KABUL, Afghanistan - Nine NATO service members were killed Thursday in Afghanistan, including seven U.S. troops who died when a powerful bomb exploded in a field where they were patrolling on foot, officials said.
Two Afghan policemen also died and two others were wounded in the explosion in the mountainous Shorabak district of Kandahar province, 12 miles from the Pakistan border, said Gen. Abdul Raziq, chief of the Afghan border police in the province.
"Two months ago, we cleared this area of terrorists, but still they are active there," Raziq said.
The Taliban claimed responsibility for the blast.
"A bomb was planted for them in a field," Taliban spokesman Qari Yousef Ahmadi said in a telephone call.
A U.S. official, speaking on condition of anonymity because he was not authorized to disclose the information, confirmed that seven American service members died in the bombing. One other NATO member also was killed in the blast.
The international military coalition reported that one additional NATO service member was killed Thursday when a helicopter crashed in the east.
It was the deadliest day for coalition forces in Afghanistan since April 27, when a veteran Afghan military pilot opened fire at Kabul airport and killed eight U.S. troops and an American civilian contractor.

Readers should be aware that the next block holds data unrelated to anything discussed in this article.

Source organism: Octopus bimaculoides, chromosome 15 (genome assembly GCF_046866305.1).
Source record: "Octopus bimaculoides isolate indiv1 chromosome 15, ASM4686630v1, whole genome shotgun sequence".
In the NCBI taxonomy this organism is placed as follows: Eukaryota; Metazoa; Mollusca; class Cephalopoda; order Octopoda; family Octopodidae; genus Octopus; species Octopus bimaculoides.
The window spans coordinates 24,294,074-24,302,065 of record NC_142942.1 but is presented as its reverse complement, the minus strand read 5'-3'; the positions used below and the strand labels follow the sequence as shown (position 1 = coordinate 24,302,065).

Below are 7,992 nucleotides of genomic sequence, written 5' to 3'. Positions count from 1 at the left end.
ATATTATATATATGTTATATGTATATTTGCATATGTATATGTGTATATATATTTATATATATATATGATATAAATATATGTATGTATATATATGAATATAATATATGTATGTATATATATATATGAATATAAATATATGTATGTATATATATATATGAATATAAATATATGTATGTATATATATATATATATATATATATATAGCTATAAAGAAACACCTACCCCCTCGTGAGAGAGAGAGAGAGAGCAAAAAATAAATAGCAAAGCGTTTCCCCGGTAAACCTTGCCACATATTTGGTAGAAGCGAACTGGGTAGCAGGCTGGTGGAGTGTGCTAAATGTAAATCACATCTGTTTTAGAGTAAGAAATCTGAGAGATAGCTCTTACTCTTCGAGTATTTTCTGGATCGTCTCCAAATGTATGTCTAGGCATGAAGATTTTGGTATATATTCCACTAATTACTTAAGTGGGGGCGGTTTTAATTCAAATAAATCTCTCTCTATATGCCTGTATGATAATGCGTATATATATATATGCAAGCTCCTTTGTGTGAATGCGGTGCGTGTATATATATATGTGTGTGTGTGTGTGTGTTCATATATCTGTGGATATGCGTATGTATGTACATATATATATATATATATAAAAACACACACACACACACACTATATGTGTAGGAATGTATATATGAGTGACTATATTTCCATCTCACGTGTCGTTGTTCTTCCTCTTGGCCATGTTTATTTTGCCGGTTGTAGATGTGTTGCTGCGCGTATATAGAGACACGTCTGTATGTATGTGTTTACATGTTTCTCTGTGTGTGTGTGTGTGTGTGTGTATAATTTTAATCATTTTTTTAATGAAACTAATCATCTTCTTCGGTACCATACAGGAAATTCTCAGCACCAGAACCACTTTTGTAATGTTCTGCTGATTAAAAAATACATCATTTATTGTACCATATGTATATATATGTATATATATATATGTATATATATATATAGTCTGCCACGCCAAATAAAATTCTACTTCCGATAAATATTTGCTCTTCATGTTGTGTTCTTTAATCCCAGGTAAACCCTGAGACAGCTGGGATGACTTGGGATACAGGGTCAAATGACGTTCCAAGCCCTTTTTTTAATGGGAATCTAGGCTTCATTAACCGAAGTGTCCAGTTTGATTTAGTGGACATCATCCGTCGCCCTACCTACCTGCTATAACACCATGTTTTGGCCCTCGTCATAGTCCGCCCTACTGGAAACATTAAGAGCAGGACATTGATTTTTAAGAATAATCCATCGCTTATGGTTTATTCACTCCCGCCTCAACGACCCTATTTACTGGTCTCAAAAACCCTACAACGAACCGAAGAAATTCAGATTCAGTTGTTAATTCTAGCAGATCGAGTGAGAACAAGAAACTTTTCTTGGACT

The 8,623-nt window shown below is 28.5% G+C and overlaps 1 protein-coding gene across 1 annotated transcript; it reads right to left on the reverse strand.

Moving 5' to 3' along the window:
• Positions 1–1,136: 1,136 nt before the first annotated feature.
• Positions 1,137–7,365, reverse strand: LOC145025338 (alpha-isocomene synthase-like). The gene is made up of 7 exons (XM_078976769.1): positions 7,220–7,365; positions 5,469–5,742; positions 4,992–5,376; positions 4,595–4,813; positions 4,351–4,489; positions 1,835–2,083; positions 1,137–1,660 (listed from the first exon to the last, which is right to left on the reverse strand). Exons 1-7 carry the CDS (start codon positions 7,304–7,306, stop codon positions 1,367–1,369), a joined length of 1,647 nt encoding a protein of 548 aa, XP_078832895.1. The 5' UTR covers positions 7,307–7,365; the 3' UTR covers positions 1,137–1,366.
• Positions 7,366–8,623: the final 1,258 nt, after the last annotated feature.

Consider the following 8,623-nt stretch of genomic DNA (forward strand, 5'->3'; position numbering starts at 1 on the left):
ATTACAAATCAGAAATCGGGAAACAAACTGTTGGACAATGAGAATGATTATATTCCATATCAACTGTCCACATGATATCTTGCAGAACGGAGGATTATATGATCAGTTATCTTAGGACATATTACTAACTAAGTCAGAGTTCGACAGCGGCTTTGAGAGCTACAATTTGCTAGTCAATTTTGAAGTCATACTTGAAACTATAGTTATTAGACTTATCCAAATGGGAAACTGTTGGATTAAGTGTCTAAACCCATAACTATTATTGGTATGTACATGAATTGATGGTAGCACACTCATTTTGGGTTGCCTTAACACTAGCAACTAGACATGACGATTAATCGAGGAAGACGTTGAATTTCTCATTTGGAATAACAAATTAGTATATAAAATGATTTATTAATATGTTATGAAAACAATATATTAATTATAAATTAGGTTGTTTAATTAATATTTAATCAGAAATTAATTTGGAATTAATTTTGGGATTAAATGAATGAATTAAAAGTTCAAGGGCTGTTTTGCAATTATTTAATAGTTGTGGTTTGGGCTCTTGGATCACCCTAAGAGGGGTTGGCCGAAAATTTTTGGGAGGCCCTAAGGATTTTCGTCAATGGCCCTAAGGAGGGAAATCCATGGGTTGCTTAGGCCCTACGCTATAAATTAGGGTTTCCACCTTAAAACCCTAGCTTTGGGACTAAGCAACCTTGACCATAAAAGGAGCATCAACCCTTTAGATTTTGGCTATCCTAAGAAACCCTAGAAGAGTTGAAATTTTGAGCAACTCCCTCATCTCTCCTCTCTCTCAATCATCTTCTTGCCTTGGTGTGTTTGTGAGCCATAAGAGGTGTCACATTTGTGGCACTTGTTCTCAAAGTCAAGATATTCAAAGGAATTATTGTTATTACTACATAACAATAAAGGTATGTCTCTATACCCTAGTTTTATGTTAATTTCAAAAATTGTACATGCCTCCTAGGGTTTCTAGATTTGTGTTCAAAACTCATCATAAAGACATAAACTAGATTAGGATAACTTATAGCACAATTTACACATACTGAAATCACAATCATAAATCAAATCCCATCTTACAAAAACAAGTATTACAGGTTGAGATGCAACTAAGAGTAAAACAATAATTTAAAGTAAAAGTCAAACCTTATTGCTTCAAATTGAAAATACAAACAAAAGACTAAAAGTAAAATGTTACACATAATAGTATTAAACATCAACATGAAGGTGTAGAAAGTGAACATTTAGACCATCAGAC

Thursday's blast was the worst single attack against NATO forces by one of the Taliban's crude, homemade bombs since October 2009. Seven soldiers from a unit based in Fort Lewis, Wash., died Oct. 27, 2009, when their vehicle hit a roadside bomb in Arghandab district, also in Kandahar province.
In all, 1,586 U.S. military personnel have died serving in the Afghan mission, according to the website icasualties.org.
Roadside bombs killed 268 American troops in Afghanistan last year, a 60 percent increase over the previous year, even as the Pentagon employed new measures to counter the Taliban's makeshift weapon of choice. Defense officials attributed the rise in casualties to the surge in U.S. forces in Afghanistan last year.
The number of U.S. troops wounded by improvised explosive devices also soared, according to the most recent U.S. defense figures. There were 3,366 U.S. service members injured in IED blasts - up from the 1,211 hurt by the crudely made bombs in 2009, the figures show.
Officials with the Pentagon's Joint Improvised Explosive Device Defeat Organization, based outside Washington, has said that additional explosives sensors, bomb analysts, and specially trained dogs have helped battle the roadside bombs.
Last year, the Pentagon provided $495 million to buy 34 tethered surveillance blimps that give troops a bird's-eye view of certain areas and sent in more unmanned surveillance aircraft so route-clearance patrols would have the benefit of full-motion video. The Pentagon also delivered more than 5,000 handheld bomb detectors, improved training, and sent additional equipment to Afghanistan to counter the threat.
On May 1, insurgents declared the start of a spring offensive against NATO and the Afghan government. NATO has been expecting the Taliban to stage a series of spectacular and complex attacks, and the group has already carried out a number of them recently.